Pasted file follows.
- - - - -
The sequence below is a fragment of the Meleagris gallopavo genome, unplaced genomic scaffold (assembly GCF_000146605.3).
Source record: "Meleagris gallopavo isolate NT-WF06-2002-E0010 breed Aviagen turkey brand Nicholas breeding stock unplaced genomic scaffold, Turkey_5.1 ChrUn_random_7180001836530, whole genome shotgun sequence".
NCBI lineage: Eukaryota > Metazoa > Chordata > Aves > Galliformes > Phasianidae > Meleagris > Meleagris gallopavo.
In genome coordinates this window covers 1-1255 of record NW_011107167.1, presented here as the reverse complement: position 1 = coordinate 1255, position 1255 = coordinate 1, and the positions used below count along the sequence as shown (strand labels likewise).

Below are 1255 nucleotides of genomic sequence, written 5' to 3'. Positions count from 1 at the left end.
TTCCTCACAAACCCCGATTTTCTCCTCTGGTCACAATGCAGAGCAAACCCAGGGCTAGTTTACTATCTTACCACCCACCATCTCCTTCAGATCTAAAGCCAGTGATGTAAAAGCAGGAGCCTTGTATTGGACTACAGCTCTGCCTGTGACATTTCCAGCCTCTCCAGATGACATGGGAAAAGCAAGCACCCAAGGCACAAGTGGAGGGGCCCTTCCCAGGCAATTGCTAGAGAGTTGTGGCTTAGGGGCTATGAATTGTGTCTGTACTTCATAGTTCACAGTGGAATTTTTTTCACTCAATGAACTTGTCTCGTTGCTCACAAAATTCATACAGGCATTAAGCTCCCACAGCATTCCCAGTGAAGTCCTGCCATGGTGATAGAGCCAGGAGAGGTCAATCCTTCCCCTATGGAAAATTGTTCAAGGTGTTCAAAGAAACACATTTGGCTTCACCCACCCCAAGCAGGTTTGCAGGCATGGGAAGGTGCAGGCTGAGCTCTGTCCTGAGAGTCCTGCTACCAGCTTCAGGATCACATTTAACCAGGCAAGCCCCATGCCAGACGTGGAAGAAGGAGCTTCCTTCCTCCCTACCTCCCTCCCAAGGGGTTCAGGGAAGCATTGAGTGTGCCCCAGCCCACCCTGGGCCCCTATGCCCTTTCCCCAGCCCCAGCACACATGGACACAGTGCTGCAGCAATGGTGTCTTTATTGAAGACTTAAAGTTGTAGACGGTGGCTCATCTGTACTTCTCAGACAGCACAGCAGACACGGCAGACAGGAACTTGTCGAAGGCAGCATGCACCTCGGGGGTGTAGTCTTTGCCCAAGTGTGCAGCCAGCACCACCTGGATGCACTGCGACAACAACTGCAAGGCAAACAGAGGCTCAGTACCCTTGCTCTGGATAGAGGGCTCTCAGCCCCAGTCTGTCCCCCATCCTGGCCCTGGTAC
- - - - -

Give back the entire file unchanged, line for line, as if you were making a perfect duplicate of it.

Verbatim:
The sequence below is a fragment of the Meleagris gallopavo genome, unplaced genomic scaffold (assembly GCF_000146605.3).
Source record: "Meleagris gallopavo isolate NT-WF06-2002-E0010 breed Aviagen turkey brand Nicholas breeding stock unplaced genomic scaffold, Turkey_5.1 ChrUn_random_7180001836530, whole genome shotgun sequence".
NCBI lineage: Eukaryota > Metazoa > Chordata > Aves > Galliformes > Phasianidae > Meleagris > Meleagris gallopavo.
In genome coordinates this window covers 1-1255 of record NW_011107167.1, presented here as the reverse complement: position 1 = coordinate 1255, position 1255 = coordinate 1, and the positions used below count along the sequence as shown (strand labels likewise).

Below are 1255 nucleotides of genomic sequence, written 5' to 3'. Positions count from 1 at the left end.
TTCCTCACAAACCCCGATTTTCTCCTCTGGTCACAATGCAGAGCAAACCCAGGGCTAGTTTACTATCTTACCACCCACCATCTCCTTCAGATCTAAAGCCAGTGATGTAAAAGCAGGAGCCTTGTATTGGACTACAGCTCTGCCTGTGACATTTCCAGCCTCTCCAGATGACATGGGAAAAGCAAGCACCCAAGGCACAAGTGGAGGGGCCCTTCCCAGGCAATTGCTAGAGAGTTGTGGCTTAGGGGCTATGAATTGTGTCTGTACTTCATAGTTCACAGTGGAATTTTTTTCACTCAATGAACTTGTCTCGTTGCTCACAAAATTCATACAGGCATTAAGCTCCCACAGCATTCCCAGTGAAGTCCTGCCATGGTGATAGAGCCAGGAGAGGTCAATCCTTCCCCTATGGAAAATTGTTCAAGGTGTTCAAAGAAACACATTTGGCTTCACCCACCCCAAGCAGGTTTGCAGGCATGGGAAGGTGCAGGCTGAGCTCTGTCCTGAGAGTCCTGCTACCAGCTTCAGGATCACATTTAACCAGGCAAGCCCCATGCCAGACGTGGAAGAAGGAGCTTCCTTCCTCCCTACCTCCCTCCCAAGGGGTTCAGGGAAGCATTGAGTGTGCCCCAGCCCACCCTGGGCCCCTATGCCCTTTCCCCAGCCCCAGCACACATGGACACAGTGCTGCAGCAATGGTGTCTTTATTGAAGACTTAAAGTTGTAGACGGTGGCTCATCTGTACTTCTCAGACAGCACAGCAGACACGGCAGACAGGAACTTGTCGAAGGCAGCATGCACCTCGGGGGTGTAGTCTTTGCCCAAGTGTGCAGCCAGCACCACCTGGATGCACTGCGACAACAACTGCAAGGCAAACAGAGGCTCAGTACCCTTGCTCTGGATAGAGGGCTCTCAGCCCCAGTCTGTCCCCCATCCTGGCCCTGGTAC